Authenticating to LDAP in ASP.Net 3.5 Application

Posted on 2009-02-17
Last Modified: 2013-12-24

We're building an ASP.Net 3.5 application for a client that requires LDAP authentication of the user.  I have a half-page of LDAP documentation from the client (it's a school), and a web full of examples on how to authenticate to LDAP.  I've build something resembling this:, which runs in our network.

I cannot get any examples to run in the client's network.  I think the problem is in correctly building the Bind DN.  Depending on how I code the authentication method, I either get "Inappropriate Authentication" or "Invalid Bind DN" back from LDAP.  

Here is the advice from the client's IT documentation:

"Use 128 bit or better transport layer authentication when authenticating"
"Connect to"
"The bind DN is: 'uid=myID,ou=people,dc=clientdomain,dc=edu'"

My main confusion is in building the "_path" string, as called for in Microsoft's code.  I've seen many different styles on the web:

- with or without LDAP:// in front, or LDAPS://
- a basic url, like
- a basic url plus a DN-style string, like,dc=com

I also don't understand how the authentication works.  I've seen examples in many places that call for modifying the anonymous web user to be a user with AD query rights, and using Identity Impersonate to adopt that identity for the application.  Does that mean that I first have to authenticate to LDAP as a system user, then re-authenticate with my web user's credentials?  Two round trips??  Or can I combine them into one?  Or just use the web user's credentials, and skip the anonymous user?

All we want to do is verify that the user has domain credentials before using our app.  We don't want to pull any information back from LDAP other than a "yes" or "no".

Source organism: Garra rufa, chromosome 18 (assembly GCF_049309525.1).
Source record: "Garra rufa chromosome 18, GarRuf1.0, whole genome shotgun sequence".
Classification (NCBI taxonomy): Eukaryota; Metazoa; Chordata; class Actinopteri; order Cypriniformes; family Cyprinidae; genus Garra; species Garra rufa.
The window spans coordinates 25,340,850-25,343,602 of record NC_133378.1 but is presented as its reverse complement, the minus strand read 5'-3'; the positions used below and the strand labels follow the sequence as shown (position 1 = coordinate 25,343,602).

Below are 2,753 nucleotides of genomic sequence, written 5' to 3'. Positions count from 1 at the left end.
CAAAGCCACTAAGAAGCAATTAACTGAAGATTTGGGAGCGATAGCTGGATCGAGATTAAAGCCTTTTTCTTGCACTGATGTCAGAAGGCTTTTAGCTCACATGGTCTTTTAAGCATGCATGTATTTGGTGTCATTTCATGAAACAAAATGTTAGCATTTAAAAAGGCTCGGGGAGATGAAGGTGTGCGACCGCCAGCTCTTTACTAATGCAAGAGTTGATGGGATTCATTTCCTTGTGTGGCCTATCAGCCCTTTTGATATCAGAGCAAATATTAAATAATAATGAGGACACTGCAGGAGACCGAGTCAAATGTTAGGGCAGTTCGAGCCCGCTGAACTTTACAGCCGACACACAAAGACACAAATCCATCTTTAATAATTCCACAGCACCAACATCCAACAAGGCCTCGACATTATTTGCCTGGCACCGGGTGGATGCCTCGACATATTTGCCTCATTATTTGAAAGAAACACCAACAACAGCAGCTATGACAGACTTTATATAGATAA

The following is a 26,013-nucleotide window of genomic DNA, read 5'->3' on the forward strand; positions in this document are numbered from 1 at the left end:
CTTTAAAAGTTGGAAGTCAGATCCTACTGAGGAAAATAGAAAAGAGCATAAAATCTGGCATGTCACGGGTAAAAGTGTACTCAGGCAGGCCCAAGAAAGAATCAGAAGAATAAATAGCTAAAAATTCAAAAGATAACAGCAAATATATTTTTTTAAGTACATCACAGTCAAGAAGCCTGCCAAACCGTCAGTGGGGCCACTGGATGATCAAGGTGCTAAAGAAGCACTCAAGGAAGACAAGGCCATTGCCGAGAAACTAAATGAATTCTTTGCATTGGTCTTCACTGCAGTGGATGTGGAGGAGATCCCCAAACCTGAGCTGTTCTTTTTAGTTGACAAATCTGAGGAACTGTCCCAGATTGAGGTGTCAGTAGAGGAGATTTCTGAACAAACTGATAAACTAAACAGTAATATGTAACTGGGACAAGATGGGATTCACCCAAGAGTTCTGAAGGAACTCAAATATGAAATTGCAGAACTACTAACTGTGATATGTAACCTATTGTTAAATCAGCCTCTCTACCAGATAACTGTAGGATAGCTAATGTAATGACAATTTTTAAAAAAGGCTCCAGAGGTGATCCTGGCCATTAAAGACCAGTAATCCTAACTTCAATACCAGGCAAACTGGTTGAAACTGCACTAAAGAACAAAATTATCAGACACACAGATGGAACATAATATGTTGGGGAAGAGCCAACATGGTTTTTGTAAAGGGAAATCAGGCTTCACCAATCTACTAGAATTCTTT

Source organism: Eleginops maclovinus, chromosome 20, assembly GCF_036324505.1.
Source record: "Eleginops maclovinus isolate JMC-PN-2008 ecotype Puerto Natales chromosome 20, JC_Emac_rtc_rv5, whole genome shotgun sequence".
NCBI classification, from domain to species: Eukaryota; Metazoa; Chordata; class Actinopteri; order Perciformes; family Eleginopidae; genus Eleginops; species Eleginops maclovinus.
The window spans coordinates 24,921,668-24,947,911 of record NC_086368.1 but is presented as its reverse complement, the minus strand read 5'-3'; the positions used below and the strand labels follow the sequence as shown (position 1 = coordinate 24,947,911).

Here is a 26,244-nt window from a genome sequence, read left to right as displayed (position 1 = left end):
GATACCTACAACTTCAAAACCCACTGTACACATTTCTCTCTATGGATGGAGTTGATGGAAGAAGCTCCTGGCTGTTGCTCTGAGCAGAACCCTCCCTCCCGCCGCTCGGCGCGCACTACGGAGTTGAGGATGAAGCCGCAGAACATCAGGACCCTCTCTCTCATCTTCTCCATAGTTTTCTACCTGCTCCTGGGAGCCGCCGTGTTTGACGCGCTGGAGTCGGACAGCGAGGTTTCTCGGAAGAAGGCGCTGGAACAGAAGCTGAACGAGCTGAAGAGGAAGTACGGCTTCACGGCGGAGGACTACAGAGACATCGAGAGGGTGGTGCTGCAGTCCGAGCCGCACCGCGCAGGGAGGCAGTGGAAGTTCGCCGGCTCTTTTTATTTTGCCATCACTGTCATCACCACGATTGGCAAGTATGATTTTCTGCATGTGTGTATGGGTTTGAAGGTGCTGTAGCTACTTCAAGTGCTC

Am I the only one who finds this confusing?  :-(

Thanks in advance for any help!

Question by:roblinx
    LVL 41

    Accepted Solution

    Just a pointer if it helps:

    Also can you paste the variations you tried and the corresponding errors you get.

    Author Comment

    Here's the testbed I'm trying.  I'll put in commented out lines with the various connection strings I've tried.  Note that I'm just trying to authenticate my own login.  I've been told that we'll use each user's login to both bind and authenticate, so this model should be what we end up using in production, more or less.

    I can't debug locally (I'm offsite, and only have remote console access), so I'm not getting useful errors from this code, other than a general exception.

    I'm able to use LDP.EXE to look at LDAP interactively, and can give more information from that, if it's helpful.
    // have also tried the below with port 636...
    //                DirectoryEntry entry = new DirectoryEntry(",ou=people,dc=schooldomain,dc=edu", "myLogin", "myPassword", AuthenticationTypes.Secure);
    //                DirectoryEntry entry = new DirectoryEntry("ldap://,ou=people,dc=schooldomain,dc=edu", "myLogin", "myPassword", AuthenticationTypes.Secure);
    //                DirectoryEntry entry = new DirectoryEntry("", "myLogin", "myPassword", AuthenticationTypes.Secure);
    //                DirectoryEntry entry = new DirectoryEntry("ldap://,ou=people,dc=schooldomain,dc=edu", "myLogin", "myPassword", AuthenticationTypes.Secure);
                    DirectoryEntry entry = new DirectoryEntry(",ou=people,dc=schooldomain,dc=edu", "myLogin", "myPassword", AuthenticationTypes.Secure);
                    // Bind to the native AdsObject to force authentication.
                    Object obj = entry.NativeObject;
                    DirectorySearcher search = new DirectorySearcher(entry);
                    search.Filter = "(UID=myLogin)";
                    SearchResult result = search.FindOne();
                    if (null == result)
                        Console.WriteLine("Not Found");
                        Console.WriteLine("Found ");
                    // Update the new path to the user in the directory
                    _path = result.Path;
                    Console.WriteLine("Path: " + _path);
                    _filterAttribute = (String)result.Properties["cn"][0];
                    Console.WriteLine("Filter: " + _filterAttribute);

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    Author Closing Comment

    Thank you for your help.  LDAP is not an easy protocol to use: so many variations in implementation, and variations in methods of integration and access!  We have a solution that works, but I'm not satisfied that it's the best.  I am closing the question and awarding points because I appreciate the participation and help.  

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